All these different statutory regulations seem to have been made with great propriety.
But when we say that a man is worth fifty or a hundred pounds a-year, we mean commonly to express, not only the amount of the metal pieces which are annually paid to him, but the value of the goods which he can annually purchase or consume; we mean commonly to ascertain what is or ought to be his way of living, or the quantity and quality of the necessaries and conveniencies of life in which he can with propriety indulge himself.
Traders and other undertakers may, no doubt with great propriety, carry on a very considerable part of their projects with borrowed money.
They might still be able to give the utmost assistance which banks and bankers can with propriety give to traders of every kind.
Secondly, The directors of a joint-stock company have always the management of a large capital, the joint stock of the company, a part of which they may frequently employ, with propriety, in building, repairing, and maintaining such necessary forts and garrisons.
In the course of his travels, he generally acquires some knowledge of one or two foreign languages; a knowledge, however, which is seldom sufficient to enable him either to speak or write them with propriety.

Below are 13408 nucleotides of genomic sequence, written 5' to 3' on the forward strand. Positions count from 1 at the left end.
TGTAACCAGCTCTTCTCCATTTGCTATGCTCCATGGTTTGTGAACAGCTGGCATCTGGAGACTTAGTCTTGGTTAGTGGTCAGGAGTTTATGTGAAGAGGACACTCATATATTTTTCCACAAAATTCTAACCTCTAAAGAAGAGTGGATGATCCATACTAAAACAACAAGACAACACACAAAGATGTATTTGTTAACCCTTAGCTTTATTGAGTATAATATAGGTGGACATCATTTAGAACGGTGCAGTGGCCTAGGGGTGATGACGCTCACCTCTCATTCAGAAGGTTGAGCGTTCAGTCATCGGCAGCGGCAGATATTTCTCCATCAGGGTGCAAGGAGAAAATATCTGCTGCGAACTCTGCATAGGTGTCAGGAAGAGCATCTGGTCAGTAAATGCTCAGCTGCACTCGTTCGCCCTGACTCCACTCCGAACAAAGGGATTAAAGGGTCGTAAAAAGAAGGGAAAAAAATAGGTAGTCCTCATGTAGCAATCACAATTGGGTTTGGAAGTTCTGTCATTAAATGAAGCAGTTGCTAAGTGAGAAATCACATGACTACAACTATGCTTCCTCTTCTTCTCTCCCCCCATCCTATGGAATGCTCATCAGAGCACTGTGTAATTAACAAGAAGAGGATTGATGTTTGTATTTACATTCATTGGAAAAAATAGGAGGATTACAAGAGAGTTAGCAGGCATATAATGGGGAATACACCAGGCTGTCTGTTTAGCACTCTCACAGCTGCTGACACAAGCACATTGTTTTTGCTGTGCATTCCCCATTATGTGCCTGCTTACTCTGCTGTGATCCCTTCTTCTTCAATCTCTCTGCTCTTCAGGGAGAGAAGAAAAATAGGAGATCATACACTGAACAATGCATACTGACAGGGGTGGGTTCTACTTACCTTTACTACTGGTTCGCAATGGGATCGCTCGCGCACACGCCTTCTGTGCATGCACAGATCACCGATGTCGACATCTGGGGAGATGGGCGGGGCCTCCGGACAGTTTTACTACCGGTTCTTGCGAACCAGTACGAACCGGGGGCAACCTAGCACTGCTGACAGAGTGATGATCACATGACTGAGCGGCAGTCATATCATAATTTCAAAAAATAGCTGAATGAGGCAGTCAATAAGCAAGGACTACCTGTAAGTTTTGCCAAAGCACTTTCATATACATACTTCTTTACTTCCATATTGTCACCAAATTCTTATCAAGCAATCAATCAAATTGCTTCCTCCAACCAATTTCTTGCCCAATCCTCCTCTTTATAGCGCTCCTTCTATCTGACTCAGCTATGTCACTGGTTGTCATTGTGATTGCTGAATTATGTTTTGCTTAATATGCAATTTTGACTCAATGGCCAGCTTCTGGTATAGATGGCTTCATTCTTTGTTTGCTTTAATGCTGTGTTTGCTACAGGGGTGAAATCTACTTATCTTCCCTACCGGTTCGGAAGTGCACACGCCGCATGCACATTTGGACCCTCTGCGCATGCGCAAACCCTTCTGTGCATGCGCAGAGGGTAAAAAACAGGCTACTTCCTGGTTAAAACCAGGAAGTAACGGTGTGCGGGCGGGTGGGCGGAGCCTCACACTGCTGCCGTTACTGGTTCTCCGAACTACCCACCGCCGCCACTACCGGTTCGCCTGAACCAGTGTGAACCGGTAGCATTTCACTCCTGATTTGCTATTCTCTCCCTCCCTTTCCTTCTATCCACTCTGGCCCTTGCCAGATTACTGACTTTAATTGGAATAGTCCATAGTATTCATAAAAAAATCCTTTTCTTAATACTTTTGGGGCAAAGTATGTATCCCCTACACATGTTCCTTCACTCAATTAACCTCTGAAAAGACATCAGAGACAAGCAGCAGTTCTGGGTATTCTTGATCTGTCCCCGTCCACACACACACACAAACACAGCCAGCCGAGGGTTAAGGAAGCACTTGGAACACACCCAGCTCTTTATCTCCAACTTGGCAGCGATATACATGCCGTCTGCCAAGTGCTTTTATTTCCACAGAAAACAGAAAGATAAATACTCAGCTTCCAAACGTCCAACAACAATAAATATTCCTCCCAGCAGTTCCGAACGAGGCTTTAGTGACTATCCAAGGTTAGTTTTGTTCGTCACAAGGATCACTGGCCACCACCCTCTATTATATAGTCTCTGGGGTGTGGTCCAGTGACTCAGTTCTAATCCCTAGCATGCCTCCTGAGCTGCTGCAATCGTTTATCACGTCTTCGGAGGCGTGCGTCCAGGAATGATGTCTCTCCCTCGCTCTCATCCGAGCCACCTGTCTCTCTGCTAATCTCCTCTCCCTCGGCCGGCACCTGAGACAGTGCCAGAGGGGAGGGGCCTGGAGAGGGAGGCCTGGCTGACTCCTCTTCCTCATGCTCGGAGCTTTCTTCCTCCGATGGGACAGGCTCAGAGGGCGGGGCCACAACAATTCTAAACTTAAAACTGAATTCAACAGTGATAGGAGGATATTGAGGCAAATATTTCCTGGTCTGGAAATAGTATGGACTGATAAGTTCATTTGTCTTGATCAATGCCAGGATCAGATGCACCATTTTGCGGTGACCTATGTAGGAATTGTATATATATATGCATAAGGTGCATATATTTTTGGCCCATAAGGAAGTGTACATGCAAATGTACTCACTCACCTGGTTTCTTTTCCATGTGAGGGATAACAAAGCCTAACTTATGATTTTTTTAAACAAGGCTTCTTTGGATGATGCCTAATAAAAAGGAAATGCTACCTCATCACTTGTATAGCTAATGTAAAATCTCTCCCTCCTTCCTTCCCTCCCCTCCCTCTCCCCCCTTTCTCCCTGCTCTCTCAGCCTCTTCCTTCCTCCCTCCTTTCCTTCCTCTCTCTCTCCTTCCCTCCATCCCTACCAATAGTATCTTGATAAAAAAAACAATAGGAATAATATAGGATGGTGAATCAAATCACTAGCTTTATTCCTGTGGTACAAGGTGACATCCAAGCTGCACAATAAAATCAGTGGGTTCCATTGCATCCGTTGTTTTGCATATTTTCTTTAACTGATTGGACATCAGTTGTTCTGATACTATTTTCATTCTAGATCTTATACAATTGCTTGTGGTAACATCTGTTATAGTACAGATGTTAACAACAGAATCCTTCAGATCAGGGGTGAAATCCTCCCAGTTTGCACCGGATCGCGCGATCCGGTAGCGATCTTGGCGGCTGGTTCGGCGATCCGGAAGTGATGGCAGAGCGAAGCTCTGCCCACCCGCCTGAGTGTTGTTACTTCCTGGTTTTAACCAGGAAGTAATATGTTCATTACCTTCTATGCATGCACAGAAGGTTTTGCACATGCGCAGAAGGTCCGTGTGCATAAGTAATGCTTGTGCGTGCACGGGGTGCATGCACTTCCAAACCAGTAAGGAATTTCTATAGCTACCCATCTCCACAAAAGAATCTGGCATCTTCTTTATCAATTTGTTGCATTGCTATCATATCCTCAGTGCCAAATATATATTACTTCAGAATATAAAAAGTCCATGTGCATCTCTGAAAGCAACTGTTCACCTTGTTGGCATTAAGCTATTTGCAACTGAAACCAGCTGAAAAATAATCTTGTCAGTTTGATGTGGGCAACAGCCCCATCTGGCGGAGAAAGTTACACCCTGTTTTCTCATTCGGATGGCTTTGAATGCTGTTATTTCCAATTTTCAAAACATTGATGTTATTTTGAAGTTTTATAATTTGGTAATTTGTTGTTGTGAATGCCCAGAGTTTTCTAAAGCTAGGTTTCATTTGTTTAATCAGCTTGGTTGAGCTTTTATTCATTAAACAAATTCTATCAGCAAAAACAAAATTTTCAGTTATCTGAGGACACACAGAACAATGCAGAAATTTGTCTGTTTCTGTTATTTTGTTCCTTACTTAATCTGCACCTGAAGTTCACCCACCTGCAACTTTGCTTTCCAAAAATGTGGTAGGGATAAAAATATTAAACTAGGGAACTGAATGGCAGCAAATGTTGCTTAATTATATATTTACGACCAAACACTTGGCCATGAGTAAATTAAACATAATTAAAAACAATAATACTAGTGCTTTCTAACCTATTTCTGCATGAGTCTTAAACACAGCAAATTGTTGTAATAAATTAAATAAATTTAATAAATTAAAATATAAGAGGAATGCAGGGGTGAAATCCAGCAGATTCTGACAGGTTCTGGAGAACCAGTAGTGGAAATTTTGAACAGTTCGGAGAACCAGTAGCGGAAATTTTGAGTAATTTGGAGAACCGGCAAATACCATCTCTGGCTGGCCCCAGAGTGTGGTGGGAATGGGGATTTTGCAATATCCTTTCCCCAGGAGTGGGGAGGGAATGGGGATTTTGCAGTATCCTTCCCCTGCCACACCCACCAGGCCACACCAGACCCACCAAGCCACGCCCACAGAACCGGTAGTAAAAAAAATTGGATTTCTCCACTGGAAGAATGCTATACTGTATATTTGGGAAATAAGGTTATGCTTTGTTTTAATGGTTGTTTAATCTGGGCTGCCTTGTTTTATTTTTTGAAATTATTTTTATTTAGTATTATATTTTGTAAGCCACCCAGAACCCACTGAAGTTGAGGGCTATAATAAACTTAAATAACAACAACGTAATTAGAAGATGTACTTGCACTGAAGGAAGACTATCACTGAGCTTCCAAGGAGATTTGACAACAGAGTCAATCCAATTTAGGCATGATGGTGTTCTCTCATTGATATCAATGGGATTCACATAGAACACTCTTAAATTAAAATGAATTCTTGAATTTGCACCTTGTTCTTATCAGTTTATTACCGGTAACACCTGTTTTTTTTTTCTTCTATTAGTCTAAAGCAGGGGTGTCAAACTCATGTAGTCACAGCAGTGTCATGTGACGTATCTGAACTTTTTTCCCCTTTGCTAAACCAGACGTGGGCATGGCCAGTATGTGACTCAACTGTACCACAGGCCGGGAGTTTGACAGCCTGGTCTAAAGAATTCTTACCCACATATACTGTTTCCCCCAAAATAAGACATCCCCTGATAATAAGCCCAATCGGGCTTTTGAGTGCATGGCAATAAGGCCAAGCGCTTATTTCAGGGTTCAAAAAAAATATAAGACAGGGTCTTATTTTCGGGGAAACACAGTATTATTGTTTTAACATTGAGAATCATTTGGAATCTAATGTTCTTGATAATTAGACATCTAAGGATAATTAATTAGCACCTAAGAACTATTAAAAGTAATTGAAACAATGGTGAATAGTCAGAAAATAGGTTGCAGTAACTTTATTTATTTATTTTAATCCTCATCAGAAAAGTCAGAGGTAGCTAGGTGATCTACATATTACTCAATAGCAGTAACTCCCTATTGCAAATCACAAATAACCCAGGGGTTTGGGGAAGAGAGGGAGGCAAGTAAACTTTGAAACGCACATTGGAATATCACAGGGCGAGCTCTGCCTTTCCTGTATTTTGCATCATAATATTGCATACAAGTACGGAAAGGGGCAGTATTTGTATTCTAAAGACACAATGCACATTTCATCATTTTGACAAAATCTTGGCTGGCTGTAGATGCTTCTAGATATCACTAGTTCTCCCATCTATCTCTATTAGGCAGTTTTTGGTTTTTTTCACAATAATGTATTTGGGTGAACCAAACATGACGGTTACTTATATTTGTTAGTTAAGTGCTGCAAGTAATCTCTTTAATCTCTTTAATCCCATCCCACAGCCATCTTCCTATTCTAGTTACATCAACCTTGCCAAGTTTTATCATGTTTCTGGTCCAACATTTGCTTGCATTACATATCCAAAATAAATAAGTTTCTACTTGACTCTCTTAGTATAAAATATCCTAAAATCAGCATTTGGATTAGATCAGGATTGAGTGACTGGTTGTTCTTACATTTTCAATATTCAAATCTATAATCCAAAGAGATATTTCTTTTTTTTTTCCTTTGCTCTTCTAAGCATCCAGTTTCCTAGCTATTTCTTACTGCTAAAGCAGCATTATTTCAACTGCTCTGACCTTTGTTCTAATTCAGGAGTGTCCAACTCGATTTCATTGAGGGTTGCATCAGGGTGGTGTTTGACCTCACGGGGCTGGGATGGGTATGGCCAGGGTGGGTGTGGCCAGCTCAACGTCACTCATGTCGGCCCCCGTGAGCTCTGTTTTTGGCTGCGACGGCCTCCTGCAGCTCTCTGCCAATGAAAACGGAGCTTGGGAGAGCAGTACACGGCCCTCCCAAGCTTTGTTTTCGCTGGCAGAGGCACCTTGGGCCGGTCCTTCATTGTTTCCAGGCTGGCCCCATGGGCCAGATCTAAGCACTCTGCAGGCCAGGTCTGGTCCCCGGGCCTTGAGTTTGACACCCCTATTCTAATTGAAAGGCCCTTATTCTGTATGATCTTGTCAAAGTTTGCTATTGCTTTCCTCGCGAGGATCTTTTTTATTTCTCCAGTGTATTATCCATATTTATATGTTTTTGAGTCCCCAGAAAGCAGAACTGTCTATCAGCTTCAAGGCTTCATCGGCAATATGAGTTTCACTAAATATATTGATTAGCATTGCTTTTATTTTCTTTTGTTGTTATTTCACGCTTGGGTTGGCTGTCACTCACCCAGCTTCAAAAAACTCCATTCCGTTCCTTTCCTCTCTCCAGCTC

This expense, however, might, perhaps, with equal propriety, and even with some advantage, be defrayed altogether by those who receive the immediate benefit of such education and instruction, or by the voluntary contribution of those who think they have occasion for either the one or the other.
All the adventures at the Castle of Miraguarda are excellent and of admirable contrivance, and the language is polished and clear, studying and observing the style befitting the speaker with propriety and judgment.
Rocinante was marvellously portrayed, so long and thin, so lank and lean, with so much backbone and so far gone in consumption, that he showed plainly with what judgment and propriety the name of Rocinante had been bestowed upon him.